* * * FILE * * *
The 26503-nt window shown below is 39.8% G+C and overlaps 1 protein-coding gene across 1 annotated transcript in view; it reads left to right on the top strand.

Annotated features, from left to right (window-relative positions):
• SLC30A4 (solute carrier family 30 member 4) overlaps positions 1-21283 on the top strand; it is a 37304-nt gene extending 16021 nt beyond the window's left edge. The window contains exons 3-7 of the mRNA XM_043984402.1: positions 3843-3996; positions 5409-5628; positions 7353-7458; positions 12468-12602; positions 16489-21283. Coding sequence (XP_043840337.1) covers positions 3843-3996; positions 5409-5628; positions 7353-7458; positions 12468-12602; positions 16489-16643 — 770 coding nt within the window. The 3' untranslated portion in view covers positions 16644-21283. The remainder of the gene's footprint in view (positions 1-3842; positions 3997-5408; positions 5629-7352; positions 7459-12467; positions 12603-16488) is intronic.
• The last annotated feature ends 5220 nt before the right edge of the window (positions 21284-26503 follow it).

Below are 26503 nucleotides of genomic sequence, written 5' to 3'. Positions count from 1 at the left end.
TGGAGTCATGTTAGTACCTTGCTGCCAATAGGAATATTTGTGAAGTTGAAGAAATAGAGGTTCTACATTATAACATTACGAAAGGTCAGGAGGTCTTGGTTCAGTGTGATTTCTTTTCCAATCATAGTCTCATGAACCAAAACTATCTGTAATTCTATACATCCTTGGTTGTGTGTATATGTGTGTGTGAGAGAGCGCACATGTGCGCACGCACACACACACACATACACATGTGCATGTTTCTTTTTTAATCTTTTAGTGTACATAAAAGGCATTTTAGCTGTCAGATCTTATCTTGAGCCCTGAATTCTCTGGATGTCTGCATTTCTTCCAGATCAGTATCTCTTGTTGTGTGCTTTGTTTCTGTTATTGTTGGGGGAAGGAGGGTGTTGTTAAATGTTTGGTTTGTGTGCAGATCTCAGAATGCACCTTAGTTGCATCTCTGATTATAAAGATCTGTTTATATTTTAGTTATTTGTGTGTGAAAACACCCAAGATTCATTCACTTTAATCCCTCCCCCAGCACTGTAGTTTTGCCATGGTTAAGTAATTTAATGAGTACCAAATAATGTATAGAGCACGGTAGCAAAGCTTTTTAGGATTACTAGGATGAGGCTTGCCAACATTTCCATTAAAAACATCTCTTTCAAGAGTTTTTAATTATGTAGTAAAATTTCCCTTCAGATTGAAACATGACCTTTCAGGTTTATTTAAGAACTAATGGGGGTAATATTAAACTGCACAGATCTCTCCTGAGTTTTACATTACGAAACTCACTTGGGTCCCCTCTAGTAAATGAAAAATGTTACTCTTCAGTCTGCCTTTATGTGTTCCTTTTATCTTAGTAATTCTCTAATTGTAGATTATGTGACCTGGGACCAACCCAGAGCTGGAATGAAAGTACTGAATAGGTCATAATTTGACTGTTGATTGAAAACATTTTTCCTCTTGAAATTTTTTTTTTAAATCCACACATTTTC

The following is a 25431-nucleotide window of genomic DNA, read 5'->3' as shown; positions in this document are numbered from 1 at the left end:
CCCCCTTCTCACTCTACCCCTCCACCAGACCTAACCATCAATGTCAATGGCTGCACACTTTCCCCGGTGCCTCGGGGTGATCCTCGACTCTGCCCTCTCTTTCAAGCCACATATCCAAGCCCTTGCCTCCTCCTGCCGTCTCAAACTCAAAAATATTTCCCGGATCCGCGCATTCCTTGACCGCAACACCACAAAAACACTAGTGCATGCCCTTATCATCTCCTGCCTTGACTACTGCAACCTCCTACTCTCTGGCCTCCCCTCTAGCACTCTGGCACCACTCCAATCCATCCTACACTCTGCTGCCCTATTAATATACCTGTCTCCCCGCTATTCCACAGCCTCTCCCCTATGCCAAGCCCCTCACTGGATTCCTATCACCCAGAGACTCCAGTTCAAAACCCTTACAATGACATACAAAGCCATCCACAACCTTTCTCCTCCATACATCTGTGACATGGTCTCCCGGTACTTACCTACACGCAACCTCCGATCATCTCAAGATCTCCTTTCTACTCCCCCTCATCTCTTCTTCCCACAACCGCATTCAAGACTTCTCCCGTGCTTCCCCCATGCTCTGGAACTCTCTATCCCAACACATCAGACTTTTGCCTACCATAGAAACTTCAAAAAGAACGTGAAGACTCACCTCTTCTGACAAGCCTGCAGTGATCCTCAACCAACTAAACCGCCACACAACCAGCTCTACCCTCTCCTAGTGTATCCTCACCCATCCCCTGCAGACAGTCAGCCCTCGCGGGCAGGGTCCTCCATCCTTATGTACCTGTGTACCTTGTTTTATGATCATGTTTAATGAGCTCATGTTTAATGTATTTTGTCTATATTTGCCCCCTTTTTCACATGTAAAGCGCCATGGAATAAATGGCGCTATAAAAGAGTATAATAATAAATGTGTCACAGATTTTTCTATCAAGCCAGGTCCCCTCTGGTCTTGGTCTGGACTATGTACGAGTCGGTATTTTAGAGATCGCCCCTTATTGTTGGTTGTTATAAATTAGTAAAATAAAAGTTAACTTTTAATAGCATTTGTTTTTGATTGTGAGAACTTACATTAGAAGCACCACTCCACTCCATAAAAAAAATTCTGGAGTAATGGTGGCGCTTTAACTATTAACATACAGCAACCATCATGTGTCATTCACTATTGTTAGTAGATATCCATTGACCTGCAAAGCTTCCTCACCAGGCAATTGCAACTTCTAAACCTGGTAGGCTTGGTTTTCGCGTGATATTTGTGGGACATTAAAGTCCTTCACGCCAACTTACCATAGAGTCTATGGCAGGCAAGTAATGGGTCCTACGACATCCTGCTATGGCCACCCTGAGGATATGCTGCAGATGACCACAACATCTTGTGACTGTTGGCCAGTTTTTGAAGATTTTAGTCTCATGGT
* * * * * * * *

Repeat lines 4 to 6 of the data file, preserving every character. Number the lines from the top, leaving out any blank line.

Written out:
• The last annotated feature ends 5220 nt before the right edge of the window (positions 21284-26503 follow it).

Below are 26503 nucleotides of genomic sequence, written 5' to 3'. Positions count from 1 at the left end.
TGGAGTCATGTTAGTACCTTGCTGCCAATAGGAATATTTGTGAAGTTGAAGAAATAGAGGTTCTACATTATAACATTACGAAAGGTCAGGAGGTCTTGGTTCAGTGTGATTTCTTTTCCAATCATAGTCTCATGAACCAAAACTATCTGTAATTCTATACATCCTTGGTTGTGTGTATATGTGTGTGTGAGAGAGCGCACATGTGCGCACGCACACACACACACATACACATGTGCATGTTTCTTTTTTAATCTTTTAGTGTACATAAAAGGCATTTTAGCTGTCAGATCTTATCTTGAGCCCTGAATTCTCTGGATGTCTGCATTTCTTCCAGATCAGTATCTCTTGTTGTGTGCTTTGTTTCTGTTATTGTTGGGGGAAGGAGGGTGTTGTTAAATGTTTGGTTTGTGTGCAGATCTCAGAATGCACCTTAGTTGCATCTCTGATTATAAAGATCTGTTTATATTTTAGTTATTTGTGTGTGAAAACACCCAAGATTCATTCACTTTAATCCCTCCCCCAGCACTGTAGTTTTGCCATGGTTAAGTAATTTAATGAGTACCAAATAATGTATAGAGCACGGTAGCAAAGCTTTTTAGGATTACTAGGATGAGGCTTGCCAACATTTCCATTAAAAACATCTCTTTCAAGAGTTTTTAATTATGTAGTAAAATTTCCCTTCAGATTGAAACATGACCTTTCAGGTTTATTTAAGAACTAATGGGGGTAATATTAAACTGCACAGATCTCTCCTGAGTTTTACATTACGAAACTCACTTGGGTCCCCTCTAGTAAATGAAAAATGTTACTCTTCAGTCTGCCTTTATGTGTTCCTTTTATCTTAGTAATTCTCTAATTGTAGATTATGTGACCTGGGACCAACCCAGAGCTGGAATGAAAGTACTGAATAGGTCATAATTTGACTGTTGATTGAAAACATTTTTCCTCTTGAAATTTTTTTTTTAAATCCACACATTTTC